4

Education is extremely important in graduate recruitment, so this candidate has included plenty of detail on their qualifications, courses, modules and results.

 

5

Hobbies and interests are an optional section for your curriculum vitae, but when you have little or no experience, they can be an excellent way to showcase skills and passion for your field.

 

 

IT curriculum vitae

IT Curriculum Vitae 

IT Curriculum Vitae page 2

 

Notes on this CV

The numbers on this IT curriculum vitae relate to the points below

 

1

The profile gives a round up of the candidate's technical skills and knowledge, such as 1st line support, IT infrastructure, business systems and networking – but also explains how these skills help to support business functions.

 

2

Core skills show a snapshot of technical expertise so recruiters can quickly asses the candidates capabilities.

 

3

Role descriptions start with an outline which details the business of the employer and what the candidate’s overall role function is.

Bullet pointed responsibilities show how the candidate applies their technical knowledge to install, maintain, upgrade and support business critical IT systems. They have also added some quantified achievements which prove the impact they make in the workplace.

 

 

Manager curriculum vitae

Manager Curriculum Vitae 

Manager Curriculum Vitae page 2

 

Notes on this CV

The numbers on this manager curriculum vitae relate to the points below

 

1

The profile shows readers a quick round up of important management credentials, like length of managerial experience, industry exposure and specific management skills.

 

2

The core skills provide a quick-fire list of the candidates most valuable abilities such as team management and supplier management.

 

3

Roles are structured in the following way:

Outline – Summary of the company, where the candidate is positioned within the business and the overall goal of the job to build context.

Responsibilities – Short bullet pointed sentences that describe the skills and actions implemented within the role.

Achievements – Selected results that the candidate has achieved for the business, backed up with facts and figures.

 

 

Project worker curriculum vitae

Project manager curriculum vitae

 

Project manager curriculum vitae page 2

 

Notes on this CV

The numbers on this project manager curriculum vitae relate to the points below

 

1

The profile quickly shows recruiters the industries this project manager operates in, along with the types of projects they lead, with some indications of project size and scale.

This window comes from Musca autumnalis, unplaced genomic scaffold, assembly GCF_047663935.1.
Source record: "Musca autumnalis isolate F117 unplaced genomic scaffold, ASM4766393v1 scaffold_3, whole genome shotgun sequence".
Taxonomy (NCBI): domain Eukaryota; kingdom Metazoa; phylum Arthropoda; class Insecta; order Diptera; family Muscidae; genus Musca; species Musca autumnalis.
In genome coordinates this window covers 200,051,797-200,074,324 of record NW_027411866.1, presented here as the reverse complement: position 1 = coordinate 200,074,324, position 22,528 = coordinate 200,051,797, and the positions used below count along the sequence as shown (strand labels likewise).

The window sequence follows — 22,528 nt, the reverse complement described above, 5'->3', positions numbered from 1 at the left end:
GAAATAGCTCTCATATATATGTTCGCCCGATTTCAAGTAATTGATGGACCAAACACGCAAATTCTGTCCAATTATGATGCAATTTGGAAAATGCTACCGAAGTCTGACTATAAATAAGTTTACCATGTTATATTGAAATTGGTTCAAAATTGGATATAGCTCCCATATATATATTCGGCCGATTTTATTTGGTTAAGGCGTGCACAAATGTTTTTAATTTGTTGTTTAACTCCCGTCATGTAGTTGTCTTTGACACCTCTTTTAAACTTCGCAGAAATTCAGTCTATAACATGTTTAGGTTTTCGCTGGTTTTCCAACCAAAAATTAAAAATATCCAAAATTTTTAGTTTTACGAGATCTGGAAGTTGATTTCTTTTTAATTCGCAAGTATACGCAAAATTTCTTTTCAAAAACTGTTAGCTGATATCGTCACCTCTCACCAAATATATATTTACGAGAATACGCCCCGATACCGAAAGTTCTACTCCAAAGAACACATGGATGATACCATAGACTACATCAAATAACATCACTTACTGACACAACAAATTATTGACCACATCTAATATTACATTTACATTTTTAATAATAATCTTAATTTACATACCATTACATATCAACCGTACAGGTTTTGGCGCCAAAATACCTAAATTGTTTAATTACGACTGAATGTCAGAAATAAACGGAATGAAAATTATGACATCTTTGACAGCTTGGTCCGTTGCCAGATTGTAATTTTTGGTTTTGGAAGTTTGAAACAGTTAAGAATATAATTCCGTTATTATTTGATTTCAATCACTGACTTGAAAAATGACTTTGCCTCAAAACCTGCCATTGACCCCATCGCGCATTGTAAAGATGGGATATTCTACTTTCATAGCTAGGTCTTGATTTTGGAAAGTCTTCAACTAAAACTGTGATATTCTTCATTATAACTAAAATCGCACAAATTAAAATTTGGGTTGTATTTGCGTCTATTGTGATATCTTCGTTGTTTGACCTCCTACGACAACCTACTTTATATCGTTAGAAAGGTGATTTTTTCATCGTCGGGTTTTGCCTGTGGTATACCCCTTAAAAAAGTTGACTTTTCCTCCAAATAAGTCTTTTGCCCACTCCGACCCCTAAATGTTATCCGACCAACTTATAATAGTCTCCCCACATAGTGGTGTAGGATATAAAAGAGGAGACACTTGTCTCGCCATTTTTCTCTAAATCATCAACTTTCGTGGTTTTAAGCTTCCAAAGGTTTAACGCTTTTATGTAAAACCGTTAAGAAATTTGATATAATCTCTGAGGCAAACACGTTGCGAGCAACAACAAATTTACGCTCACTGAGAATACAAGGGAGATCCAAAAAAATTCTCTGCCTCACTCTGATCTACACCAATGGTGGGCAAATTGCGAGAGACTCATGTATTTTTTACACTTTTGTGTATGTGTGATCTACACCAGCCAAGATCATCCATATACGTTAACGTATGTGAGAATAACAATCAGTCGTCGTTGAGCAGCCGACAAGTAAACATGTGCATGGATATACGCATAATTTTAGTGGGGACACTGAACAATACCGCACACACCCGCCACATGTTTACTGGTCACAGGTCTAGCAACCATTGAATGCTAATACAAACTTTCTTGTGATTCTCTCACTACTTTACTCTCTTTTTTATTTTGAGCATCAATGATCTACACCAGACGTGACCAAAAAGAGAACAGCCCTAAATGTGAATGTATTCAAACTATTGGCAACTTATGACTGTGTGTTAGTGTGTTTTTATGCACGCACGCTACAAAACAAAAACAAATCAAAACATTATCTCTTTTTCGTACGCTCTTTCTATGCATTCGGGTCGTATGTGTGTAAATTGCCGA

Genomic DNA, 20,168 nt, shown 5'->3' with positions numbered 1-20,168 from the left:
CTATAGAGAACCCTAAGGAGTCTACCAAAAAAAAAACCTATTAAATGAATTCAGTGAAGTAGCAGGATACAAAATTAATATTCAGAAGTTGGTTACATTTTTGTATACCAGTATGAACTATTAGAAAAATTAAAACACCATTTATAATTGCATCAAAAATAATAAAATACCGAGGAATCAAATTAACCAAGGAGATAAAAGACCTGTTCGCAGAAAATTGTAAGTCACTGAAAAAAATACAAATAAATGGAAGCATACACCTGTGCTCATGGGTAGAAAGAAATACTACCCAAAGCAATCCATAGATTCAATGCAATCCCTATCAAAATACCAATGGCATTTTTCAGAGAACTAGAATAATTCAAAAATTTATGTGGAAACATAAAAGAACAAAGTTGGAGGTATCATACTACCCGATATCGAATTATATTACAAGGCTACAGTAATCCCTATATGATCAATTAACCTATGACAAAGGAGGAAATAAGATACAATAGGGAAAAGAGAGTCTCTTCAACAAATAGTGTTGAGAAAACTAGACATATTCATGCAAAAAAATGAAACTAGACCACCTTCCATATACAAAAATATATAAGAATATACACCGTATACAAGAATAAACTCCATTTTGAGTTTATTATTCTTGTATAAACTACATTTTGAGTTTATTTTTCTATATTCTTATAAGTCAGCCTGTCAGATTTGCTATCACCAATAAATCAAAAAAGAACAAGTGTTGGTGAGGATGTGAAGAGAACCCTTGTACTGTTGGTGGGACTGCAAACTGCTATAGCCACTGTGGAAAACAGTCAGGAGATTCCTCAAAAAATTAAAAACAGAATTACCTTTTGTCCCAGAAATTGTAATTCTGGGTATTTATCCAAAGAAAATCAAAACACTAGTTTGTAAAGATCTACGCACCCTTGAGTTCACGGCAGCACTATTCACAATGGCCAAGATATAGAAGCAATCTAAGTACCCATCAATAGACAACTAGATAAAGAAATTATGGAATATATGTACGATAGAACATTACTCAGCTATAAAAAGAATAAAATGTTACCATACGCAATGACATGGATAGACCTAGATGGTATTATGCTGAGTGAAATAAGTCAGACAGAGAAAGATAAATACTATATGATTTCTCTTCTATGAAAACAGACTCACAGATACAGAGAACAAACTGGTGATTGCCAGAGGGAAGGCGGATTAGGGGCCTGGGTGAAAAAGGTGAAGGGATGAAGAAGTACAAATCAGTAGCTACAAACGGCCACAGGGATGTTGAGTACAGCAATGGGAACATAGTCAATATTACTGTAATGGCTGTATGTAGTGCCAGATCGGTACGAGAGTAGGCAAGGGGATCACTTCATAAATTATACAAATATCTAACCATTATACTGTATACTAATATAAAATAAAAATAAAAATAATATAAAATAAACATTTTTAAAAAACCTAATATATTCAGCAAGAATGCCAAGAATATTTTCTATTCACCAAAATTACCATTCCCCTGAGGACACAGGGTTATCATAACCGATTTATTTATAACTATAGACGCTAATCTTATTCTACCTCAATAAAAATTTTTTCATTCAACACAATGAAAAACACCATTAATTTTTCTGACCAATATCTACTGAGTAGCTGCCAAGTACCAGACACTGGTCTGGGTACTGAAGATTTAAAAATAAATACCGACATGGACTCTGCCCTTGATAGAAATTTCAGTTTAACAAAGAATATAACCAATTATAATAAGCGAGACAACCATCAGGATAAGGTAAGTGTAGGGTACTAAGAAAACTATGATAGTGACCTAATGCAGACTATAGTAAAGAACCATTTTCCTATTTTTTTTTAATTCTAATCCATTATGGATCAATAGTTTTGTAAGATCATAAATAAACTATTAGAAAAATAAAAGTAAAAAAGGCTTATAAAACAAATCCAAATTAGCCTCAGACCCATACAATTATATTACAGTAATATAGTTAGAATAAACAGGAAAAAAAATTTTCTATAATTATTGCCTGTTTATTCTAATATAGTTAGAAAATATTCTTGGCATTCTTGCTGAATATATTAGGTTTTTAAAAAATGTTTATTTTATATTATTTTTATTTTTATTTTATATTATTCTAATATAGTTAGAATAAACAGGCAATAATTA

2

Core skills give readers a snapshot of the candidate’s technical project management skills within their specialism of IT and some essential PM skills like planning and implementation.

 

3

Roles start with an intro which gives an outline of the project scope and budget to set the scene for recruiters reading the CV.

Responsibilities show how the candidate uses their skills to drive the project forward, and the role is rounded up with quantified achievements.

Check out our project manager CV guide.

 

 

Sales curriculum vitae

Sales curriculum vitae

 

Sale curriculum vitae page 2

 

Notes on this CV

The numbers on this sales curriculum vitae relate to the points below

 

1

This sales profile grabs recruiters’ attention by showcasing the candidates’ length of sales experience and types of products and services they are able to sell.

 

2

Core skills reiterate the candidates most valuable skills to create a big first impression.

 

3

Roles are split up into a brief intro to build context, followed by bullet pointed responsibilities and some highlighted sales achievements to prove their value.

 

4

Professional awards at the bottom of the curriculum vitae provide further achievements made by the candidate.

 

 

How to write a curriculum vitae

Now that you’ve seen some examples/samples of good curriculum vita, I will walk you through how to write your own CV.

 

Format and structure

The infographic below shows you the sections required in your curriculum vitae, and how they should be ordered.

It also gives some pointers on format and styling.

 

CV diagram

 

Try to keep the document looking as simple as possible and don’t’ over complicate it with elaborate fonts, bright colours or images.

The key is to provide an easy and pleasurable reading experience with a formal appearance.

 

 

Profile / Personal statement

Your profile or personal statement should sit at the top of your curriculum vitae, and it’s aim is to catch the attention of busy recruiters and encourage them to read the rest of your CV.

 

CV profile

 

It should be brief, and include information on your experience, skills and knowledge that relate to the jobs you are applying for.

 

 

Work experience

List your previous jobs in reverse chronological order to show potential employers how you contribute in the workplace.

 

CV roles

Tip: If you have no work experience, you can always add voluntary roles or school work placements to compensate.

Structure your roles like the example below to make them easy to read and highlight the most important information.

 

Roles

 

 

Education

Round your curriculum vitae up by detailing your education and qualifications.

If you have lots of qualifications, cut out anything that isn’t relevant to your target roles.

There is no need to add references to your CV as employers should only ask for them at offer stage.

 

Writing your curriculum vitae

Hopefully this guide along with examples, has given you a good steer on how to write your own curriculum vitae.

Essentially you need to create a strong logical structure which allows readers to find the information they need, and format the document to look flawlessly professional.

Head the curriculum vitae with an eye-catching profile and use your role descriptions to prove your competence.

Before you start writing, it’s always best to research your target roles, so that you know what your potential employers are looking for in a candidate.

You will also need to craft a strong cover letter to ensure your curriculum gets opened when you apply for roles.

Good luck with the job search!